If you’ve had any doubts to this point that “building Zion” is an economic activity, this should clinch it. Here’s an excerpt I ran across while re-reading “Great Basin Kingdom” by Church Historian Leonard J. Arrington, pages 314-315. It also makes plain that cooperative enterprise (as opposed to competitive free enterprise) is a steppingstone to the United Order, the economic organization of Zion.
History shows that Brigham Young’s leading the Saints into the United Order, after only 10 years of cooperative enterprise, was premature — nearly all failed in the first 2 years of operation. My guess is that it will take us a whole generation, or two, functioning on the cooperative enterprise level before our children, or grandchildren, would be ready for the United Order level. Better get started, eh?
“As we have seen, for many years after the beginning of the cooperative movement in 1868 the Mormons seem to have regarded cooperation as a distinctly Mormon way of doing business. Virtually every important enterprise organized by the Mormons after 1868 bore the name ‘cooperative.’ Mercantile cooperation was but the first step in a movement which saw the establishment of cooperative institutions in almost every realm of economic activity. Cooperative farming, cooperative herding, cooperative processing and manufacturing of grain, dairy products, leather, wool, cotton, and silk — cooperation in each activity and in each community was the dominant organizational pattern of Mormon economic life in the years immediately following 1869.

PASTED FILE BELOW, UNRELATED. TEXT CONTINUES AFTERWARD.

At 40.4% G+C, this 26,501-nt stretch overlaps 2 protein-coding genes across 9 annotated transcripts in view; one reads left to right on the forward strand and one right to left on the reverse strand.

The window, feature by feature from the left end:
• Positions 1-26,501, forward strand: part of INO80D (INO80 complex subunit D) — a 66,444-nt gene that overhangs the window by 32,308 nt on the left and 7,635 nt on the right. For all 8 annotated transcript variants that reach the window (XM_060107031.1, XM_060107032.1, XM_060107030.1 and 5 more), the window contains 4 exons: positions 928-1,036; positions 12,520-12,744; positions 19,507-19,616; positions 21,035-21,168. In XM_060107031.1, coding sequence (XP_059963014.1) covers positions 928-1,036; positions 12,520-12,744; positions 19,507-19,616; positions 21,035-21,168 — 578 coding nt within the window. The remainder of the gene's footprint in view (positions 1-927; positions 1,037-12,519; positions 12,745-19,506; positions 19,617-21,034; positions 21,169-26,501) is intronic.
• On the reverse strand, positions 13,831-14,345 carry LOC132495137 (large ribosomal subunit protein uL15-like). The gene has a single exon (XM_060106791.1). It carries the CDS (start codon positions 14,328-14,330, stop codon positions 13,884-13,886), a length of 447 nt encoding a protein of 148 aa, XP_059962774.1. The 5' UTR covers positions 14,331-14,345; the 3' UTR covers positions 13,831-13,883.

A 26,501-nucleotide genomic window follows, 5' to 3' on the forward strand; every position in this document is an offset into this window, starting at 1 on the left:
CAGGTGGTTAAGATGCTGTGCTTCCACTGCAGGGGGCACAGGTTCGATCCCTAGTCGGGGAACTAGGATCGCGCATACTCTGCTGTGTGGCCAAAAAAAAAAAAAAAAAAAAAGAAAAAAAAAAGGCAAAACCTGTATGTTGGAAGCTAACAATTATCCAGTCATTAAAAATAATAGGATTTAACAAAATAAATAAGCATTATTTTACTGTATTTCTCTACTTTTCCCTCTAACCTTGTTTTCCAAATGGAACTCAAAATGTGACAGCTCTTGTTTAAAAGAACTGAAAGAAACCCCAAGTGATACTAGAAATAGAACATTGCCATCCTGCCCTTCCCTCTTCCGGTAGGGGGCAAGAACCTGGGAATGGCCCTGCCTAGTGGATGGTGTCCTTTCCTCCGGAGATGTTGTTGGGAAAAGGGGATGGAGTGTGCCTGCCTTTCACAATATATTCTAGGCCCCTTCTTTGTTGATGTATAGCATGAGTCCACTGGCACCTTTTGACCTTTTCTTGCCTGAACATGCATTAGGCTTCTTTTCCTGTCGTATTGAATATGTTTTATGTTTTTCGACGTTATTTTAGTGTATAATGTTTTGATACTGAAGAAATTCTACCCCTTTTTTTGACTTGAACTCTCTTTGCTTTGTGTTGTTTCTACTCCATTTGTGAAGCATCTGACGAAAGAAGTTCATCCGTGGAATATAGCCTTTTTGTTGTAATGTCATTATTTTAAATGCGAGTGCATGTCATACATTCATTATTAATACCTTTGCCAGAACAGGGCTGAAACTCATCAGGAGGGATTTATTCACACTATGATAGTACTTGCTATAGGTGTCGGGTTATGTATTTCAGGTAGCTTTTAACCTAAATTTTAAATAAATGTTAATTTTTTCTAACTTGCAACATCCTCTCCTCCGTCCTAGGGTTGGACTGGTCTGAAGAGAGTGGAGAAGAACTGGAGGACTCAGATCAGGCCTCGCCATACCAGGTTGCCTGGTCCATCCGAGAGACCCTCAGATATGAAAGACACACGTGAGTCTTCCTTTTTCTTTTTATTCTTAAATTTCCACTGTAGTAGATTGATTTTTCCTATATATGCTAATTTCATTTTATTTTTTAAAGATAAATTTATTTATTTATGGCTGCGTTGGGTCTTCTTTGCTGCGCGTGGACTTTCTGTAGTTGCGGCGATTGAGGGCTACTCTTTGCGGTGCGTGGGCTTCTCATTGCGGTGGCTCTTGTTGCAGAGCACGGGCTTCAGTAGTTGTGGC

“This spread of cooperation, it must be emphasized, was not a ‘natural’ development. Cooperation was deliberately promoted by the church as a solution to its problems, both spiritual and material. Cooperation, it was believed, would increase production, cut down costs, and make possible a superior organization of resources. It was also calculated to heighten the spirit of unity and “temporal oneness’ of the Saints and promote the kind of brotherhood without which the Kingdom could not be built. Cooperation was simply, or so they believed, the Mormon way of doing things, the ultimate goal and inevitable tendency of which was the United Order of Enoch or ‘Order of Heaven.'”